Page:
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Old 11-16-2015, 08:58 AM   #26
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We have a 2014 Odyssey, same engine as the Pilot, with VCM. VCM is a concern because it makes the engine more complicated. So far after 30,000 miles it's virtually invisible. I absolutely can not tell how many cylinders are active or when they switch.

On the Interstate we get over 30 mpg consistently driving at 65+ and 35 mpg multiple times all calculated. Driving around FL on their excellent secondary road system at 60 mph were consistently in the high 20s.

The most amazing part is how it does it's job silently. When you step on it it seems to leap into the 6 cylinder mode.

Towing to FL we averaged 18-19 mpg towing our overloaded Scamp 16 and overloaded Odyssey (we were moving and carried well too much but Ginny says '50 years of life condensed into 4 plastic bins, not too bad'.

Only time will tell on with the VCM. What I've learned is their were some engine mount issues in the early years.
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Old 11-16-2015, 09:32 AM   #27
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Quote:
Originally Posted by floyd View Post
SOOO... With all the talk of manufacturer's ratings, you say don't trust them?
Floyd,

I'm not sure if you are referring to the "80% rule". That one obviously didn't originate with me but I am a conservative kind of guy and I do subscribe to it. I guess you could say I never mind having some additional buffer.

Quick story: we pulled the Casita down I-5 on a dark and stormy night last week. About a hundred miles south of our home I was passing a semi-trailer combination on a curve and noticed the DW quietly gripping the door handle. At that moment I realized that I "knew" that curve.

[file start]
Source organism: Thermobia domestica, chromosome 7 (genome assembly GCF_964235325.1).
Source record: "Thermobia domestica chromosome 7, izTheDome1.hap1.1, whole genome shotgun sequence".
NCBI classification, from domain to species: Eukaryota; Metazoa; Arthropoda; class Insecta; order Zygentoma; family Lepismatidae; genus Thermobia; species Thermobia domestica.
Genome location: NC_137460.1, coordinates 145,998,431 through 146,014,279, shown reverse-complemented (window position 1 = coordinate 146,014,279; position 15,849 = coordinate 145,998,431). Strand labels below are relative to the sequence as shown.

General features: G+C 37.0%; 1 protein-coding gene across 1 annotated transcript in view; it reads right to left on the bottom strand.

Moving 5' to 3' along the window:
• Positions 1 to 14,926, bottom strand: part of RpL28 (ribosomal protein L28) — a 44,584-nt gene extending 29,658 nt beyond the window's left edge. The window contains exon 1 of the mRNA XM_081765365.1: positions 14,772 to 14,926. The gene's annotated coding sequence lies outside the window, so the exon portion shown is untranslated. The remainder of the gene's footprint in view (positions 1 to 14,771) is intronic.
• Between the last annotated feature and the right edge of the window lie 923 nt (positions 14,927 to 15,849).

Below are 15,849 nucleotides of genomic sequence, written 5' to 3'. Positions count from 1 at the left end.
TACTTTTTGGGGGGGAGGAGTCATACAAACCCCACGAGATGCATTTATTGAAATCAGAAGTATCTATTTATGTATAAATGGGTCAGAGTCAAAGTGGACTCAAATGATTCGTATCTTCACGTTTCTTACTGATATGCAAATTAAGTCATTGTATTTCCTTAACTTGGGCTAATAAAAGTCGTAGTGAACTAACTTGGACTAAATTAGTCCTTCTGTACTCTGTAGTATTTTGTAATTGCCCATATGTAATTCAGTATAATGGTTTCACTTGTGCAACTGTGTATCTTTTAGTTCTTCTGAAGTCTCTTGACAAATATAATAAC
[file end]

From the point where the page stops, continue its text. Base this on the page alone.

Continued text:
I used to make the trip between WA and CA several times a year for many years, so much of that 800 miles is imprinted in my memory banks. I had driven that curve in my aged '65 Nova, a '64 VW van, and various other clunkers that I ran in those years. I flashed back to how that particular S curve by the river was always a bit edgy and could serve to make the vehicle feel as though the suspension was floating if you pushed the speed.

Those 15-seconds or so passing the semi with the 4,400/440 lb-rated Audi harnessed to the ~3,000/~400 lb Casita with no sway bar or WDH felt solid as could be. As they say, for everything else there's MasterCard.
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Old 11-19-2015, 10:29 PM   #28
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Hi Jon, Thanks for the information on the 2009 to 2015 Honda Pilots. The fact that they all come with tow packages is SWEET!

Norm and Ginny, I wil study the VCM issue in the Pilots more. It looks like you are really happy and comfy in your Odyssey. I have been very pleased with my three Hondas (1988 Civic, 2004 Pilot - bought used this summer, and 2009 Honda Fit Sport.

Back to that tug research!

Dean